Caribbean leaders from 15 states have wrapped up a four-day summit in Jamaica that marked the 30th anniversary of the Caribbean Community, known as CARICOM. CARICOM leaders agreed to take steps to improve economic integration in the region.
CARICOM leaders meeting in the resort city of Montego Bay, agreed to form a commission to oversee the planned Caribbean Single Market, a European Union-style economic trading block set to take effect in 2005.
Padgett de Freitas, editor of the Jamaica Observer newspaper, says the decision is significant, because it is one of the few instances in the 30-year history of CARICOM, that Caribbean leaders have been willing to cede economic decision making to an independent authority.
"The issue now is how do you implement decisions? And that was perhaps the most fundamental decision taken in Montego Bay was for the creation of a commission of some form to which CARICOM will devolve some executive authority," he said. "The model being looked at is the European Commission in Brussels. But the issue being looked at now is how do you do that and not undermine the notion of a grouping of sovereign nations."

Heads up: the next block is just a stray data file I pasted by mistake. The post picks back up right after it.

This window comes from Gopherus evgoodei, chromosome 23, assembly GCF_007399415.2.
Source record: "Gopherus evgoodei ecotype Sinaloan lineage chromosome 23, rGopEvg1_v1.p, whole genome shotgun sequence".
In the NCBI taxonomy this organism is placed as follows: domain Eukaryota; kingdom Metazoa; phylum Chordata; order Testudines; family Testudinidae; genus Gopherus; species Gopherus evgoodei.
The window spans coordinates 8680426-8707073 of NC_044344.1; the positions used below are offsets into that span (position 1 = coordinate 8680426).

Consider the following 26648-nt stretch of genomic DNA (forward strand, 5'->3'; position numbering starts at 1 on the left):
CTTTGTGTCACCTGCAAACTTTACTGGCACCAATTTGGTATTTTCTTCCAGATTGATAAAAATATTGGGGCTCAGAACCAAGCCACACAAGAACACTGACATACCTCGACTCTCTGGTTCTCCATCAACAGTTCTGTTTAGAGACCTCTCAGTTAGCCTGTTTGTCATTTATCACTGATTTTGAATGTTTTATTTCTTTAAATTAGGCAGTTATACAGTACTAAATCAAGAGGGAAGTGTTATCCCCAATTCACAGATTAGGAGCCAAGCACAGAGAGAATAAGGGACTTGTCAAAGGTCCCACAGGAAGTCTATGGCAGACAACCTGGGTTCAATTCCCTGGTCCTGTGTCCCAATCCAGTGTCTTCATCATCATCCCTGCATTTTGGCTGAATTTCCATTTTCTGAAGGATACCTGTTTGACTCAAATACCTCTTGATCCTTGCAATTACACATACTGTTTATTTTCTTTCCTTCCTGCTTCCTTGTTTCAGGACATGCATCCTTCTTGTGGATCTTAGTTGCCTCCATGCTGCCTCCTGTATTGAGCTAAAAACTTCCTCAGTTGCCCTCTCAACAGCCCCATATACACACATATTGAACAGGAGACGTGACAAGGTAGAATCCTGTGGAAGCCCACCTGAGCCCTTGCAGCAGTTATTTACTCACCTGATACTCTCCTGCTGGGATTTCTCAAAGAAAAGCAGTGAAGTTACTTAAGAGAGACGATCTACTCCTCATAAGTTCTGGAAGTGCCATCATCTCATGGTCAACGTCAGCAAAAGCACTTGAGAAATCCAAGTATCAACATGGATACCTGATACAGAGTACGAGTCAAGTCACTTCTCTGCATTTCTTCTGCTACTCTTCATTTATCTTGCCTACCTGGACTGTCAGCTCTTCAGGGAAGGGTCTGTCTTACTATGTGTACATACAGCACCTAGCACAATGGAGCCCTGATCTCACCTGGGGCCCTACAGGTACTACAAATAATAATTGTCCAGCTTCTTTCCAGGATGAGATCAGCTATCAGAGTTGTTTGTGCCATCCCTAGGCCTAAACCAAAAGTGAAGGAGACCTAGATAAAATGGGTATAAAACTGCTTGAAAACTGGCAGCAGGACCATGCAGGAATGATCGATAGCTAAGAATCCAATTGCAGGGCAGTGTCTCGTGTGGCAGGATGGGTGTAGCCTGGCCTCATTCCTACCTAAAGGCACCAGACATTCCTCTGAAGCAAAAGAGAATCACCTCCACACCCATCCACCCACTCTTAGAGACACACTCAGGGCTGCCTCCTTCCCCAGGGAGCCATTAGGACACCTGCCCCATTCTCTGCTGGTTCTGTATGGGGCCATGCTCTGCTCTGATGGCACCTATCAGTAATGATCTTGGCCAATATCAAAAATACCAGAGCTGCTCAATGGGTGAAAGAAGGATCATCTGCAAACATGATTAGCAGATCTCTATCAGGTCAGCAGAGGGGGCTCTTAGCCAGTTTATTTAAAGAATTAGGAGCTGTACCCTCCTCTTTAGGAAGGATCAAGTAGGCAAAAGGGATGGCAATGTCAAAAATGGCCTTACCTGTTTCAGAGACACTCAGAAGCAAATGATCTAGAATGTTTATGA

Caribbean nations are also scheduled to join the Free Trade Area of the Americas in 2005 and several regional leaders have called for that deadline to be pushed back, citing the difficulties small economies in the Caribbean could have adjusting to a hemispheric-wide free trade zone. CARICOM leaders met with U.S. Trade Representative Robert Zoellick and asked for a phase in period to allow their economies time to adjust to the FTAA. U.S. officials say they will consider the request but the 2005 deadline to join the free trade area will remain in effect.
CARICOM leaders also agreed to finalize steps to create a new Caribbean Court of Justice to hear final appeals in both civil and criminal cases, including death penalty cases, now adjudicated by the Privy Council in London. Padgett de Freitas of the Jamaica Observer says unlike in years past, CARICOM leaders ended this years summit with a real feeling of accomplishment.
"CARICOM has been very successful as a functional cooperation arrangement," he said. "But out of Montego Bay over the past week there is a sense, at least among the people who covered it, of a sense of rejuvenation and of greater possibilities."
CARICOM leaders also moved to try to defuse tensions in Haiti by agreeing to send a representative to Port-au-Prince with a six-month mandate to mediate an agreement for new elections. Haiti's President and opposition members in parliament have been deadlocked for three years over the composition of a new parliament, following disputed elections three years ago.